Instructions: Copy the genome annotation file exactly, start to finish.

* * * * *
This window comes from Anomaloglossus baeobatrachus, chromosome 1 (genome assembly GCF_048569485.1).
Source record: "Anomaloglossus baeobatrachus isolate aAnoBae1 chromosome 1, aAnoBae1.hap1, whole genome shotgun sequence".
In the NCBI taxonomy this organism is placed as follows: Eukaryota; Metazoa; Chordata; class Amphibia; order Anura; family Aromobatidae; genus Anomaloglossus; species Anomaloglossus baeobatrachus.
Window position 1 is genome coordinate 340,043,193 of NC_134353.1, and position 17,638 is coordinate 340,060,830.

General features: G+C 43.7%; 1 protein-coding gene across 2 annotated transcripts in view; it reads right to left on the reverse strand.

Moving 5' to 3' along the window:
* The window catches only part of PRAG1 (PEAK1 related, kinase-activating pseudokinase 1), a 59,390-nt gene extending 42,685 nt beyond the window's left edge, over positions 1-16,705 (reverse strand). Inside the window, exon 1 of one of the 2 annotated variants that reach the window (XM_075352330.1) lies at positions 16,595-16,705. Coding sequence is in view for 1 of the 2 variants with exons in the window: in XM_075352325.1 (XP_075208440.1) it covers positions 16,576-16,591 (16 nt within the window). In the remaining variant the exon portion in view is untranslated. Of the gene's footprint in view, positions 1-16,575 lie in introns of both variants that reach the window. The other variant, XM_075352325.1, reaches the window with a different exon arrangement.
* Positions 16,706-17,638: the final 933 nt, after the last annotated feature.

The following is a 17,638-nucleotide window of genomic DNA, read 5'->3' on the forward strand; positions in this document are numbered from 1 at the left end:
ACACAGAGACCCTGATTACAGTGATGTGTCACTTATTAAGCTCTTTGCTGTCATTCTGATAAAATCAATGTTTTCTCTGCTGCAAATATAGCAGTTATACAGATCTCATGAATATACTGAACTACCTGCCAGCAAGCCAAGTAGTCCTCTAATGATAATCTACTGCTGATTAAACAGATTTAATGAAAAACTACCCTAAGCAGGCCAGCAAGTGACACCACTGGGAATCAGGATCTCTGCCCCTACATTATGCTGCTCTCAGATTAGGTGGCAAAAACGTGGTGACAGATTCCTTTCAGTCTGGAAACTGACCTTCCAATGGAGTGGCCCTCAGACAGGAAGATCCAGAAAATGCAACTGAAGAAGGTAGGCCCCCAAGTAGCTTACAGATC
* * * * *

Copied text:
This window comes from Anomaloglossus baeobatrachus, chromosome 1 (genome assembly GCF_048569485.1).
Source record: "Anomaloglossus baeobatrachus isolate aAnoBae1 chromosome 1, aAnoBae1.hap1, whole genome shotgun sequence".
In the NCBI taxonomy this organism is placed as follows: Eukaryota; Metazoa; Chordata; class Amphibia; order Anura; family Aromobatidae; genus Anomaloglossus; species Anomaloglossus baeobatrachus.
Window position 1 is genome coordinate 340,043,193 of NC_134353.1, and position 17,638 is coordinate 340,060,830.

General features: G+C 43.7%; 1 protein-coding gene across 2 annotated transcripts in view; it reads right to left on the reverse strand.

Moving 5' to 3' along the window:
* The window catches only part of PRAG1 (PEAK1 related, kinase-activating pseudokinase 1), a 59,390-nt gene extending 42,685 nt beyond the window's left edge, over positions 1-16,705 (reverse strand). Inside the window, exon 1 of one of the 2 annotated variants that reach the window (XM_075352330.1) lies at positions 16,595-16,705. Coding sequence is in view for 1 of the 2 variants with exons in the window: in XM_075352325.1 (XP_075208440.1) it covers positions 16,576-16,591 (16 nt within the window). In the remaining variant the exon portion in view is untranslated. Of the gene's footprint in view, positions 1-16,575 lie in introns of both variants that reach the window. The other variant, XM_075352325.1, reaches the window with a different exon arrangement.
* Positions 16,706-17,638: the final 933 nt, after the last annotated feature.

The following is a 17,638-nucleotide window of genomic DNA, read 5'->3' on the forward strand; positions in this document are numbered from 1 at the left end:
ACACAGAGACCCTGATTACAGTGATGTGTCACTTATTAAGCTCTTTGCTGTCATTCTGATAAAATCAATGTTTTCTCTGCTGCAAATATAGCAGTTATACAGATCTCATGAATATACTGAACTACCTGCCAGCAAGCCAAGTAGTCCTCTAATGATAATCTACTGCTGATTAAACAGATTTAATGAAAAACTACCCTAAGCAGGCCAGCAAGTGACACCACTGGGAATCAGGATCTCTGCCCCTACATTATGCTGCTCTCAGATTAGGTGGCAAAAACGTGGTGACAGATTCCTTTCAGTCTGGAAACTGACCTTCCAATGGAGTGGCCCTCAGACAGGAAGATCCAGAAAATGCAACTGAAGAAGGTAGGCCCCCAAGTAGCTTACAGATC